The procedure for detaining a person under PSA involves the Magistrate (the District Magistrate) to authorize the arrest. The powers of the magistrate are discretionary and he/she can refuse to grant the permission. The police provide the magistrate with a dossier and based on grounds in that file against the accused, the District Magistrate signs the warrant that permits detention up to two years. This may include recovery of arms/weapons based on information provided by the detainee or other similar grounds.

PSA is not the only law in Jammu and Kashmir that restricts the media from its functioning but there are many others as well. Here’s a brief description of those laws is as under:


* Section 35 of J&K Customs Act 1901 empowers the government to ban circulation of newspapers and other journals and books without assigning any reason.

* Jammu & Kashmir State Newspapers (incitement and offences) Act 1919, empowers the government to seize printing presses and publications on grounds of incitement to murder or to any offence under Explosive Substances Act. Section 6 of this Act stipulates that no order can be called in question in any court.

These two laws enacted almost a century ago have provided unlimited powers to the State to crush and stop newspapers without assigning any reason. They have been the most misused laws in the history of Jammu & Kashmir.

* Rule 34 of the Jammu and Kashmir Public Security Rules 1946 binds the reporter to disclose the source of information. Its violation demands three year's imprisonment with fine.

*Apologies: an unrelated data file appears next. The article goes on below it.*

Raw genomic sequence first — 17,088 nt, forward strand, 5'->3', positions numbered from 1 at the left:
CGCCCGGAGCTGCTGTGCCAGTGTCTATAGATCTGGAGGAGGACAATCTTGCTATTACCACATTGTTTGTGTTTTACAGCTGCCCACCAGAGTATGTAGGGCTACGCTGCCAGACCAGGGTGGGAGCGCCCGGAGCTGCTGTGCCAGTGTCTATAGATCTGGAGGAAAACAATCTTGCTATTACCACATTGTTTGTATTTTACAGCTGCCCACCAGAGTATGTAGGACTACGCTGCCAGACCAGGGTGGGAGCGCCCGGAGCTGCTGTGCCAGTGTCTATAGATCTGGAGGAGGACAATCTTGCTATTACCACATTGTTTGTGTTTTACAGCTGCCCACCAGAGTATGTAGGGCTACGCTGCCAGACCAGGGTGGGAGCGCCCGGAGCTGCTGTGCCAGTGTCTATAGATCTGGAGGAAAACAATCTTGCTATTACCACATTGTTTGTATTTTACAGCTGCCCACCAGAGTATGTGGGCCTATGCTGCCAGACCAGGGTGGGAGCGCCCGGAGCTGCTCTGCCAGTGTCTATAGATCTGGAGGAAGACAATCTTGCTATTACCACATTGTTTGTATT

* Rule 35 of the same law provides five years' imprisonment for contravention of order to public newspapers after pre-censorship.

* Rule 36 provides three years imprisonment for contravening an order prohibiting performance of any drama containing any prejudicial report.

* Rule 65 (b) prescribed three years imprisonment for contravention of an order requiring shopkeepers to keep open their shops and not to observe hartal (Strike).

* Section 10 of the Press and Publications Act 1932 empowers the government to seize printing pressed used for printing newspapers containing "any words, signs or visible representation" which (a) incites commission of any cognizable offence, (b) directly or indirectly expresses, approves, or admires any such offence and (c) to bring into hatred or contempt the government established by law or to excite disaffection towards the government or make malicious attacks on the government or any of its ministers or misinterprets the policies and activities of the government.

* Section 153 (a) of Ranbir Penal Code (RPC) prescribes seven years imprisonment for promoting hatred between different sections of the people on grounds of religion, place of birth etc. besides doing acts prejudicial to maintenance of harmony.

* Section 190 (a), 296 (a) and 505 of the RPC deals with statements conducive to cause fear or public alarm and prescribes three years' imprisonment for writings aimed at fomenting communalism.

(Shujaat Bukhari is the Editor, Rising Kashmir. He is based in Srinagar. This article is part of the assignments related to his research project).